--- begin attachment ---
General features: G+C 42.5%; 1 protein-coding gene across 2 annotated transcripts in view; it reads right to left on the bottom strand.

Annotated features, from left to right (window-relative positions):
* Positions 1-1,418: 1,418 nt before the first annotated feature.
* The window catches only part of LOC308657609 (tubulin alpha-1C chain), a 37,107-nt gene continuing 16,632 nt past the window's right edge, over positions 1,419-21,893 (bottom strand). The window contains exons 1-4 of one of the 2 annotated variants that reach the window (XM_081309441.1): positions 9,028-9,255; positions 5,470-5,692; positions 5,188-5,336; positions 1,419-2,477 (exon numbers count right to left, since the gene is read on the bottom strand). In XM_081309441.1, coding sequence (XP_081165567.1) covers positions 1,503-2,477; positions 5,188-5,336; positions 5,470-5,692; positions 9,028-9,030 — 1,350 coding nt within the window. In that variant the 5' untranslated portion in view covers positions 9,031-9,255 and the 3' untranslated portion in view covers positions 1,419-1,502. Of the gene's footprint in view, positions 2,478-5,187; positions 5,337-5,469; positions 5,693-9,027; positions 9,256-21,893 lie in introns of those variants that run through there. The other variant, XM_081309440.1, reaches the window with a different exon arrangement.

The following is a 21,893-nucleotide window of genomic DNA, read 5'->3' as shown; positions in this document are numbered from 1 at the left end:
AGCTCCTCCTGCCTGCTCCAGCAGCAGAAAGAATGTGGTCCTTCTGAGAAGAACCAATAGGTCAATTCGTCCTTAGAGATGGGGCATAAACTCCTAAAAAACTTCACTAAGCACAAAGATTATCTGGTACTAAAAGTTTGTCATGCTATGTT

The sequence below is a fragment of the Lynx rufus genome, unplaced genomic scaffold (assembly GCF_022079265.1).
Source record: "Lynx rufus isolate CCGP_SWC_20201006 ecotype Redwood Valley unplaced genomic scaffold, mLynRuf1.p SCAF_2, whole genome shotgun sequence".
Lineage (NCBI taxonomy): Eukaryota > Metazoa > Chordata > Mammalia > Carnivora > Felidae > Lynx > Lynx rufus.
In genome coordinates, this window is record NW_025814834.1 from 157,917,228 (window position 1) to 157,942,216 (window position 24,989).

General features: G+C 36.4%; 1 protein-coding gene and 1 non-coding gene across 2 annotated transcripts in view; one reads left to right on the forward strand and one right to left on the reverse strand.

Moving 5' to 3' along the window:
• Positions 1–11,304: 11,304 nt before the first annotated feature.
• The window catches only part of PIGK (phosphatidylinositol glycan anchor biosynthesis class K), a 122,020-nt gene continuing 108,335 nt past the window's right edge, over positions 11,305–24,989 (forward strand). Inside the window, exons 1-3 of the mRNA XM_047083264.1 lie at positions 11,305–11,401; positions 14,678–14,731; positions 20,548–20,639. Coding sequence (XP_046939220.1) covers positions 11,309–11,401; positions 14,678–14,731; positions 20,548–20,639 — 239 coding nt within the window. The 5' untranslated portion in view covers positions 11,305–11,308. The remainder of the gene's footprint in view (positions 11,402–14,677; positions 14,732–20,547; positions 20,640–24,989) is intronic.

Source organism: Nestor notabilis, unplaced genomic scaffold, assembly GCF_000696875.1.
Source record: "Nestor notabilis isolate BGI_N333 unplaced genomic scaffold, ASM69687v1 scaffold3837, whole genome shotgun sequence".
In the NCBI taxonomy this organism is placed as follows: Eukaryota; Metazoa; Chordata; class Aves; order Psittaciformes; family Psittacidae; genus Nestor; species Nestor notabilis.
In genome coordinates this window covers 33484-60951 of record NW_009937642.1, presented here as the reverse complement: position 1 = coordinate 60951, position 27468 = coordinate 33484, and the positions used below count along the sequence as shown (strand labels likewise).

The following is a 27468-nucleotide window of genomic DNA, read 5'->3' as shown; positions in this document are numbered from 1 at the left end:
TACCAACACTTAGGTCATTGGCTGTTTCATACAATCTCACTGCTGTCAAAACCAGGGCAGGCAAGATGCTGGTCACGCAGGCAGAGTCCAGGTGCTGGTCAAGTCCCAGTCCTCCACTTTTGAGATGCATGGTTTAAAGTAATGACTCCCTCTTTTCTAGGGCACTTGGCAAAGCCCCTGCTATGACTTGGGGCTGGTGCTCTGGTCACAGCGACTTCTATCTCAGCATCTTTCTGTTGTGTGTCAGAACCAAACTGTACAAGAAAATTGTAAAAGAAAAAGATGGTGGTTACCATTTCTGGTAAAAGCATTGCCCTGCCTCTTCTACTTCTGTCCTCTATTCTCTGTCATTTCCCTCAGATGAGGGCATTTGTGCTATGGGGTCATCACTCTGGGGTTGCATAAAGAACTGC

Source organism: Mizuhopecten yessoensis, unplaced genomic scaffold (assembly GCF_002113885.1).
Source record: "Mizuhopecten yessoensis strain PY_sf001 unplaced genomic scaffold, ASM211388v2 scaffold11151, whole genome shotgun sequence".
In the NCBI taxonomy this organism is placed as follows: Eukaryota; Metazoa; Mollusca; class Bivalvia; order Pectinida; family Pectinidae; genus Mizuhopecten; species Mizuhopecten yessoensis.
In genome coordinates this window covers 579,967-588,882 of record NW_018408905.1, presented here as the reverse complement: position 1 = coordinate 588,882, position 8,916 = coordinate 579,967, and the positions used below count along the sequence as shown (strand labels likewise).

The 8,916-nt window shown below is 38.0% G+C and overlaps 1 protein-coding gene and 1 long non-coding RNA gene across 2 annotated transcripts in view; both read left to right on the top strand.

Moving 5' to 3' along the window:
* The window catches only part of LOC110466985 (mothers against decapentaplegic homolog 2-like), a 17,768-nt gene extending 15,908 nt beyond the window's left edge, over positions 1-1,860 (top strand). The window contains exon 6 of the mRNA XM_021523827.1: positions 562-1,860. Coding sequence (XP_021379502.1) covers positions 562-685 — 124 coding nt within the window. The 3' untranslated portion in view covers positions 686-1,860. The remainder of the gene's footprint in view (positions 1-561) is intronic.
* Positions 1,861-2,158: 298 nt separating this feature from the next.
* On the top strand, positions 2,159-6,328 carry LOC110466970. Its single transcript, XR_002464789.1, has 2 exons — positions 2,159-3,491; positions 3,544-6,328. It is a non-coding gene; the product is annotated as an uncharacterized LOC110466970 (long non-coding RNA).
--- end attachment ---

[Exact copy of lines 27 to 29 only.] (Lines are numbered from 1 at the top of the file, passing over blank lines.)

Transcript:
* The window catches only part of LOC110466985 (mothers against decapentaplegic homolog 2-like), a 17,768-nt gene extending 15,908 nt beyond the window's left edge, over positions 1-1,860 (top strand). The window contains exon 6 of the mRNA XM_021523827.1: positions 562-1,860. Coding sequence (XP_021379502.1) covers positions 562-685 — 124 coding nt within the window. The 3' untranslated portion in view covers positions 686-1,860. The remainder of the gene's footprint in view (positions 1-561) is intronic.
* Positions 1,861-2,158: 298 nt separating this feature from the next.
* On the top strand, positions 2,159-6,328 carry LOC110466970. Its single transcript, XR_002464789.1, has 2 exons — positions 2,159-3,491; positions 3,544-6,328. It is a non-coding gene; the product is annotated as an uncharacterized LOC110466970 (long non-coding RNA).